From Loren's signature winged eye to her full curls, she was the symbol of femininity for years. Countless celebrities and models have portrayed the actress' famed look, like Emily Ratajkowski for Allure. But in 2016, Loren was the face of Dolce & Gabbana's Dolce Rosa Excelsa perfume, showing that Loren can — and will — always be the queen of the screen. 

When Sigourney Weaver starred in the sci-fi thriller "Aliens," Time put her on a July 1986 cover.

Although Weaver's family was already in the business, she had a challenging childhood — her own mother didn't think she was beautiful. In spite of that, Weaver eventually went into acting after attending Yale Drama School and becoming besties with Meryl Streep. 

Today, Weaver STILL wins at the box office and fronts magazines covers.

Weaver covered a Life December 2009 cover at 60 years old (above) and most recently a V Magazine Winter 2010/2011 issue at 61 years old. She's also since starred in "Avatar," "Ghostbusters" and "Holes," in case you need an idea of how influential she's been in film. 

According to IMDB, Weaver's listed for "Avatar" films until 2025, so she's definitely proving women of all ages can have a lasting career in action films.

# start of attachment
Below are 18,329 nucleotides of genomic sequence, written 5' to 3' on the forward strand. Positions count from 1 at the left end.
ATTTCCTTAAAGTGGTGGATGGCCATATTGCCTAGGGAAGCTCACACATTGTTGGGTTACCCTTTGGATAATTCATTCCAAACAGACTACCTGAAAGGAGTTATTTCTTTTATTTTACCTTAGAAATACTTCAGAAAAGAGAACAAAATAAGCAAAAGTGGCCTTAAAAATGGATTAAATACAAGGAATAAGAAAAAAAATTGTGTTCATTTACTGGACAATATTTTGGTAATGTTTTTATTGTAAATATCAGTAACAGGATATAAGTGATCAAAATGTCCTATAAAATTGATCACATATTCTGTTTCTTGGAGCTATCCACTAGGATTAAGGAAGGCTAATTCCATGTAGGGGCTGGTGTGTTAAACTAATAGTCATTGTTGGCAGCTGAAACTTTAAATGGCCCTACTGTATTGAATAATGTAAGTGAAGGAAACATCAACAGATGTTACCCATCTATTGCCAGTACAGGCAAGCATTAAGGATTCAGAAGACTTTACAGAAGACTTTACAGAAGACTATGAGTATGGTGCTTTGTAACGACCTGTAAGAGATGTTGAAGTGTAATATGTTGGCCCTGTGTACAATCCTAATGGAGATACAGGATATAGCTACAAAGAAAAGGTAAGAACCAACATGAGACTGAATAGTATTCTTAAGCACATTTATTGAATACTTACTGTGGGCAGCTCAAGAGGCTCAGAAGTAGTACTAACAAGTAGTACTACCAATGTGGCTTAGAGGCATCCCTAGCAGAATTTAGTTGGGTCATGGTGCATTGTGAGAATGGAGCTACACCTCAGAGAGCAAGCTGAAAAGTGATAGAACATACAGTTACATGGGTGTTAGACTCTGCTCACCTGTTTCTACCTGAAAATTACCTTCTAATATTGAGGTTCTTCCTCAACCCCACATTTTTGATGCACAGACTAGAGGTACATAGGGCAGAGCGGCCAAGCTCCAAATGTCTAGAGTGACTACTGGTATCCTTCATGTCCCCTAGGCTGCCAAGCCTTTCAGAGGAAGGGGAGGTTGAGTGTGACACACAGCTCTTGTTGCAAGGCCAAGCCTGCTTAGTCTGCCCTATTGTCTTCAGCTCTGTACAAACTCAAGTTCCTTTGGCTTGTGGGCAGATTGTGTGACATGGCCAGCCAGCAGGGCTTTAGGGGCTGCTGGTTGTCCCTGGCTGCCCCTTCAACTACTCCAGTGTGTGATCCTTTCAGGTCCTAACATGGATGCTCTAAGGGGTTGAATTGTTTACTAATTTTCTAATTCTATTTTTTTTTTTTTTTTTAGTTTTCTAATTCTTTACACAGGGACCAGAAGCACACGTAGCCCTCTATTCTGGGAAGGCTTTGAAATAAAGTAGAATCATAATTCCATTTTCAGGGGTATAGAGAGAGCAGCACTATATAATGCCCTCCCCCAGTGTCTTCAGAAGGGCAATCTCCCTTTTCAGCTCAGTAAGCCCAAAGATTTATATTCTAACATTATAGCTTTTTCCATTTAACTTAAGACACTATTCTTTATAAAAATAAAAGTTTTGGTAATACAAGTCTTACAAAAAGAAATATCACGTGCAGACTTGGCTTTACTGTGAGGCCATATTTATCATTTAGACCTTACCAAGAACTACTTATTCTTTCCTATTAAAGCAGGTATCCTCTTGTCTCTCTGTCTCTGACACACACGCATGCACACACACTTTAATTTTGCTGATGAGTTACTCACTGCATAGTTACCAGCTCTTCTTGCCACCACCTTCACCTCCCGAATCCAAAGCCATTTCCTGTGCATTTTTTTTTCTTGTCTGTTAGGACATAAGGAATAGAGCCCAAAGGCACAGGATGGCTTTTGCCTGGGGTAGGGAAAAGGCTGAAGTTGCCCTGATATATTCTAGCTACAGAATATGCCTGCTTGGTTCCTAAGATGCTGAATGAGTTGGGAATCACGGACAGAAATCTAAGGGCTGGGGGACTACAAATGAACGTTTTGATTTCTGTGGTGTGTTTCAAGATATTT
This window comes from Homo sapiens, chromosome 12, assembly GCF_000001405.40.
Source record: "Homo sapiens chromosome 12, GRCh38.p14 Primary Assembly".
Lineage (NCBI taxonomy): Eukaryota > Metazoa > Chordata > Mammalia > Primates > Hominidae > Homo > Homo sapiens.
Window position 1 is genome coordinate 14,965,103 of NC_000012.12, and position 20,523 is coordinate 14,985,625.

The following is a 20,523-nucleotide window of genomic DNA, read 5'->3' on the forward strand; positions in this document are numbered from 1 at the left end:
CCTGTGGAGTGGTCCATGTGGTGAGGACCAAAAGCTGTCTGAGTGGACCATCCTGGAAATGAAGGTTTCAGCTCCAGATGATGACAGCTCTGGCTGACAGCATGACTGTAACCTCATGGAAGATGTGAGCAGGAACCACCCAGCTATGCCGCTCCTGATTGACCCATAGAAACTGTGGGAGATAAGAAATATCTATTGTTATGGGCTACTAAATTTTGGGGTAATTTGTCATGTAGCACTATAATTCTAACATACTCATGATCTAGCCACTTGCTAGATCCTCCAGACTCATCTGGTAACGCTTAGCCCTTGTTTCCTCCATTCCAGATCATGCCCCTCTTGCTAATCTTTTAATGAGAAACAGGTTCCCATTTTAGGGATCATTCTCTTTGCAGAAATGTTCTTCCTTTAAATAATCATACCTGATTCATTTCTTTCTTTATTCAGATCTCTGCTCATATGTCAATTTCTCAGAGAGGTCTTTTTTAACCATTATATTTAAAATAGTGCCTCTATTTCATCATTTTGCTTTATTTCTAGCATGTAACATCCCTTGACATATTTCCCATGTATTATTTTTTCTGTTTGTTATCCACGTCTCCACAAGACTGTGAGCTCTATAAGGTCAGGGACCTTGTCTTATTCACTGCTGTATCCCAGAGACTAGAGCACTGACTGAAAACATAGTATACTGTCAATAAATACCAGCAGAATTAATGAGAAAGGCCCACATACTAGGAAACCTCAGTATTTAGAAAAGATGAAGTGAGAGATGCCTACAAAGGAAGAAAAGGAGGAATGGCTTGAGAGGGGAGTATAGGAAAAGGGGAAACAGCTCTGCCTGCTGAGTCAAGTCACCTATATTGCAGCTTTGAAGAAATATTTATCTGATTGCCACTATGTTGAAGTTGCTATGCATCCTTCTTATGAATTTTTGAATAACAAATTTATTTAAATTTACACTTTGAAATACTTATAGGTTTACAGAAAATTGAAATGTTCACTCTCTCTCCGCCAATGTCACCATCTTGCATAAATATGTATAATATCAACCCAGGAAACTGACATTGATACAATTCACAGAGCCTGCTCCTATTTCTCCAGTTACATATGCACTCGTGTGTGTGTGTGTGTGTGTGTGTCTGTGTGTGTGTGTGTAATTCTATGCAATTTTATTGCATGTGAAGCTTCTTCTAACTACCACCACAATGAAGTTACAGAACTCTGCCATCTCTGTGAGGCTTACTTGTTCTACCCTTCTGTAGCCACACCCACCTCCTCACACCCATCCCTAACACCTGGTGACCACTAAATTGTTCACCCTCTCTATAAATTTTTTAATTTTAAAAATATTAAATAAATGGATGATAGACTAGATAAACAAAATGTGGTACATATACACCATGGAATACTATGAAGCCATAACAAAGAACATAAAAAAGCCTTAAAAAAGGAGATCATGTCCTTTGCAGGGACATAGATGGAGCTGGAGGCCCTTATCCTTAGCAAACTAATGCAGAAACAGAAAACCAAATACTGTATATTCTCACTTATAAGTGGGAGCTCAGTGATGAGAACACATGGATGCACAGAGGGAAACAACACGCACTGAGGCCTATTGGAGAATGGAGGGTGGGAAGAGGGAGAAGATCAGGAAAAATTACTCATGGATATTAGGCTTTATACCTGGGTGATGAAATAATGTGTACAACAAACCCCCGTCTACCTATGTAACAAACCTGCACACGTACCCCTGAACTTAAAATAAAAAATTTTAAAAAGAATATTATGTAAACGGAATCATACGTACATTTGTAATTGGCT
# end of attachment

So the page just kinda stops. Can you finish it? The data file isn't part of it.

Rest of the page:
Sally Field covered Playboy in March 1986.

Although she struggled with being typecast after starring in "The Flying Nun" television series, Field went on to win two Oscars during her career for "Places in the Heart" and "Norma Rae." 

Field also covered AARP magazine's April/May 2016 issue at 69 years old.

Field still stars in mainstream films, like "The Amazing Spider-man" series as Aunt May or her role as in "Lincoln" as the president's wife, which got her another Oscar nomination.

A icon within "Blaxploitation" films, Pam Grier's characters promoted girl power to a global audience.

Known for kicking butt, Grier portrayed bold characters in 1970s-era films such as "Coffy" and "Foxy Brown" (which is being remade with Meagan Good).

Basically a living legend, Grier posed for JET magazine in July 2010 at 61 years old. Today, Grier is vocal in her support of films that portray strong and dynamic women.

Grier's career helped break norms of what women should do onscreen. "I don't know why people were surprised at the success of Wonder Woman," Grier said to USA Today. "I applaud them, I want them to succeed...I started it. I don't want them to fail." 

Oscar-winning actress Diane Keaton is known for her role in "Annie Hall," but she also makes waves on red carpets..

Her bold suits and androgynous style of dressing has set her apart over the years. As seen here on the 1977 cover of Time, Keaton's look has been distinct for decades! 

Diane Keaton posed for Stella Magazine at 71 years old.

Today Diane Keaton still stars in romantic comedies like "Something's Gotta Give" and "Because I Said So," showing that women of all ages deserve a variety of roles. 

Back in September 1981, Meryl Streep covered an issue of Time.